Coffee and mysticism have been linked from the very beginning. Legends tell of an Ethiopian goat-herd named Kaldi who noticed how his goats danced about after eating wild coffee berries. Kaldi tried some coffee berries for himself and found they had the same effect on him. Other legends credit a Sufi healer/sage named Omar the Dervish with discovering the healing properties of brewed coffee. Coffee soon became known as “the wine of Islam” and was used by Sufi mystics in Yemen and elsewhere, helping them stay awake longer for Zikr (sacred chanting) and whirling.
Because of its association with Islam, coffee was initially banned in Europe until Pope Clement VIII (1536-1605) “Christianized” it by infallibly decreeing, “This devil’s drink is so good, we should cheat the devil by baptizing it.” Soon thereafter, Christian monks began using coffee to stay awake for their prayers. Cappucino is named for the Capuchin monks, whose habits contain similar shades of brown and white.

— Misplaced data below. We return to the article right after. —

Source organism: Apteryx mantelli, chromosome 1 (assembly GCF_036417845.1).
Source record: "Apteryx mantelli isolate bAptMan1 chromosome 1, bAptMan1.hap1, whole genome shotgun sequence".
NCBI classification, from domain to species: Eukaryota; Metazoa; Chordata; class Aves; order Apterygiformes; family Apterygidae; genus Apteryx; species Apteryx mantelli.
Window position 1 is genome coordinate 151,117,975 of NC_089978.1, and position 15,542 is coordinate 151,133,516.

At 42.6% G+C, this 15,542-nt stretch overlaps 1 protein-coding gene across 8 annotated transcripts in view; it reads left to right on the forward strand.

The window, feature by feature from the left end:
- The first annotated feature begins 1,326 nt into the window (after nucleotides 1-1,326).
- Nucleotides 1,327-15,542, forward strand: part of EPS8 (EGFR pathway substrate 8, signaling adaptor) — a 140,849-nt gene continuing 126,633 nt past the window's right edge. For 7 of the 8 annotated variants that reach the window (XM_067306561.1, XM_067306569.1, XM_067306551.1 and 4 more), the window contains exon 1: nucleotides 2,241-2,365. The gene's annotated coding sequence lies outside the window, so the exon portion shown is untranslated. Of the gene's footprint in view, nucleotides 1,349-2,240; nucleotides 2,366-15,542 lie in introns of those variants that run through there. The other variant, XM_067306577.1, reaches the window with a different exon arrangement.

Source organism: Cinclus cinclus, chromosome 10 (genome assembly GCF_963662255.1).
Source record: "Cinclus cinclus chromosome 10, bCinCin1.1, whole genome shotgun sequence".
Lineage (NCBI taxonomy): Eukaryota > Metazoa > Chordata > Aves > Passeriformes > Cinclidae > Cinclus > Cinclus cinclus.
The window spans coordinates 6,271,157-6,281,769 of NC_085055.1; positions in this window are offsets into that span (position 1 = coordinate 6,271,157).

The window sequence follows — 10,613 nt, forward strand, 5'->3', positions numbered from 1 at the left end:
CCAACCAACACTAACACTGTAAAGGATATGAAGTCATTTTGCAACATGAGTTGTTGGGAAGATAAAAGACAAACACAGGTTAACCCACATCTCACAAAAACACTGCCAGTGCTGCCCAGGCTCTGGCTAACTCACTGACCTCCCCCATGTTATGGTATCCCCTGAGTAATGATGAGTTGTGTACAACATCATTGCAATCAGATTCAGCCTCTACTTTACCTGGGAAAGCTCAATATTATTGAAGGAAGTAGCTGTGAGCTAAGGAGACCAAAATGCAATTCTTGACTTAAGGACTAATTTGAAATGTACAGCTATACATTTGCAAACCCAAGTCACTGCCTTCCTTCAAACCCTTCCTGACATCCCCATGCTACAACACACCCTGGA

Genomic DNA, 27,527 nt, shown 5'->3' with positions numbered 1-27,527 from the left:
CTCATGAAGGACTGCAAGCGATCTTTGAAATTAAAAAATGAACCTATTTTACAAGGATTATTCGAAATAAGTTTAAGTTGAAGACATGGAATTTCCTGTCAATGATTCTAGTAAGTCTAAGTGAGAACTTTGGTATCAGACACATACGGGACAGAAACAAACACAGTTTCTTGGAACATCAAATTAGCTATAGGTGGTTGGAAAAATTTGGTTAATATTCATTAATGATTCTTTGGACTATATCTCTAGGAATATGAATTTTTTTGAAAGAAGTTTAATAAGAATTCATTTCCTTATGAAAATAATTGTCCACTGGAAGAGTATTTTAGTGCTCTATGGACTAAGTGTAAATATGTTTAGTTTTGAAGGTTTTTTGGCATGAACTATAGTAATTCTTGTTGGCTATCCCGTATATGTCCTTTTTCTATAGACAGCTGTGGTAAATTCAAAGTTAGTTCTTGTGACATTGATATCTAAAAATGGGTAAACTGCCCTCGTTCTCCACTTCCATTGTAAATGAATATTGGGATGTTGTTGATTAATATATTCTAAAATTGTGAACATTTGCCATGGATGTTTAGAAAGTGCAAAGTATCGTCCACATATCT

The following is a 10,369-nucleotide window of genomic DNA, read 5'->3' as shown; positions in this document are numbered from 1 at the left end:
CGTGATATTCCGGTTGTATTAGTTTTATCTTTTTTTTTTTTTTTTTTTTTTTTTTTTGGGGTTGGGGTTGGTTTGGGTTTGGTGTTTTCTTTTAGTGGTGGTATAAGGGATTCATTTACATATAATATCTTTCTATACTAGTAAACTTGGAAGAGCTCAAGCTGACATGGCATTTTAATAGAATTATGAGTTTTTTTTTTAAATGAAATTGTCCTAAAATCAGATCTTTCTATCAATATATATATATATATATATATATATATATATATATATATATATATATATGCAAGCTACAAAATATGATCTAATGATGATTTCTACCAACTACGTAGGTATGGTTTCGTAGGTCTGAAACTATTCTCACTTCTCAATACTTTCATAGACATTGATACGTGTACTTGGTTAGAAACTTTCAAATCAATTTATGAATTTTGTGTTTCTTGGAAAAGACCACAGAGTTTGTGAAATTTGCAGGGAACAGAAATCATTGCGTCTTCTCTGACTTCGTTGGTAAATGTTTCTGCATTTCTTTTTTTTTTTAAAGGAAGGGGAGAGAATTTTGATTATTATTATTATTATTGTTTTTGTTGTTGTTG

In later years coffee came to be associated with radicals, “heretics,” and freethinkers, to such an extent that coffeehouses were actually closed by law during some periods of history, both in Europe and in the Middle East. Coffeehouses were associated with espresso-sipping existentialists during the 1920’s and with poetry-spouting Beatniks in the 1950’s. Even today, coffeehouses (especially ones that are independent and locally-owned) are the natural gathering spaces for mystics, postmodernists, and others who just can’t bring themselves to drink bad coffee.
So sit back, enjoy your coffee, and join us!